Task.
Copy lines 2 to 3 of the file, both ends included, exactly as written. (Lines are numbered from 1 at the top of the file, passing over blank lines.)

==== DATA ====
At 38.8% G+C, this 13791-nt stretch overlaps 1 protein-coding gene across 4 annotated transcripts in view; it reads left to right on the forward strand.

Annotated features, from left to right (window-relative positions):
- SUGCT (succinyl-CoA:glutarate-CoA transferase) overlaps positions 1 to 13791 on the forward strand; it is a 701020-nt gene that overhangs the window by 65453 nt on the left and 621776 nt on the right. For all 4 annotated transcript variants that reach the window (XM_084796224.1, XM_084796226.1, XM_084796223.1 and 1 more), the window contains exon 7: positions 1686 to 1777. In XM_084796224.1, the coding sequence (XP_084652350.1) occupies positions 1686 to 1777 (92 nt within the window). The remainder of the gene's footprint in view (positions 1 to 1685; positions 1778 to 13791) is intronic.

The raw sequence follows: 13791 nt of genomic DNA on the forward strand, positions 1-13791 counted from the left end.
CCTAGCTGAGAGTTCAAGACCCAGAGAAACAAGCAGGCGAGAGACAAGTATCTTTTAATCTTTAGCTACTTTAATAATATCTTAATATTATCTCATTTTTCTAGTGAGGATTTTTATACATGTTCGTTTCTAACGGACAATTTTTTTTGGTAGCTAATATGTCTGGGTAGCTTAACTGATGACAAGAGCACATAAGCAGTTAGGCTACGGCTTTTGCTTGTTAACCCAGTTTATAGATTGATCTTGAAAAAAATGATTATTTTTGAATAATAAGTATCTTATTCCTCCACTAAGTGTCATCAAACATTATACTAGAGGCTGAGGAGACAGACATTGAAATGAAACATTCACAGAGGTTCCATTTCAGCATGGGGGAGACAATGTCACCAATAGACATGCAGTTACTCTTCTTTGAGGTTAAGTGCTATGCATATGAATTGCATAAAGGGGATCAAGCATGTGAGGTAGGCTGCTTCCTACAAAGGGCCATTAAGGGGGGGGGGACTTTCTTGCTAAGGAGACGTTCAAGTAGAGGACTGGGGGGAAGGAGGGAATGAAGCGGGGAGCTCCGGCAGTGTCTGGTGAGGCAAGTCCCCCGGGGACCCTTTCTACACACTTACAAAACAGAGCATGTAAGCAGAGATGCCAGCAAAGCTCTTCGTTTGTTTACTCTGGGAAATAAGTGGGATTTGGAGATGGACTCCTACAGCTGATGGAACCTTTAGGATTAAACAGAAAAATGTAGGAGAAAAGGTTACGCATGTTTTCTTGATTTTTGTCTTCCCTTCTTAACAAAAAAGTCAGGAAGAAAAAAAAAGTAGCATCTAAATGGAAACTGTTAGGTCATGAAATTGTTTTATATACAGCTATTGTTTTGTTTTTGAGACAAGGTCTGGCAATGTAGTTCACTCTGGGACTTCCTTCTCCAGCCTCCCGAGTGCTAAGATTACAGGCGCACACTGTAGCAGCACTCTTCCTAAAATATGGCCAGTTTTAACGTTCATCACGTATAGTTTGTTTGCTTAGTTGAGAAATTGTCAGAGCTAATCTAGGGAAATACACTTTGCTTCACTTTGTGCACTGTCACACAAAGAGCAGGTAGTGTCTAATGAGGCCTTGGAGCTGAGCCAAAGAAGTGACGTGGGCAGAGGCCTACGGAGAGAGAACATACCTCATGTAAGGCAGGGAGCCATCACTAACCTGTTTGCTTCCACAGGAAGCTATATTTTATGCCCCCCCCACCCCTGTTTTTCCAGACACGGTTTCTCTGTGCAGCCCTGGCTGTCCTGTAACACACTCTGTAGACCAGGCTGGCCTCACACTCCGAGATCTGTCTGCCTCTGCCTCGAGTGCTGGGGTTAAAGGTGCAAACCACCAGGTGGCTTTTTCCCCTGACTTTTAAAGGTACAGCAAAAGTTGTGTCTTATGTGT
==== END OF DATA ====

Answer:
Annotated features, from left to right (window-relative positions):
- SUGCT (succinyl-CoA:glutarate-CoA transferase) overlaps positions 1 to 13791 on the forward strand; it is a 701020-nt gene that overhangs the window by 65453 nt on the left and 621776 nt on the right. For all 4 annotated transcript variants that reach the window (XM_084796224.1, XM_084796226.1, XM_084796223.1 and 1 more), the window contains exon 7: positions 1686 to 1777. In XM_084796224.1, the coding sequence (XP_084652350.1) occupies positions 1686 to 1777 (92 nt within the window). The remainder of the gene's footprint in view (positions 1 to 1685; positions 1778 to 13791) is intronic.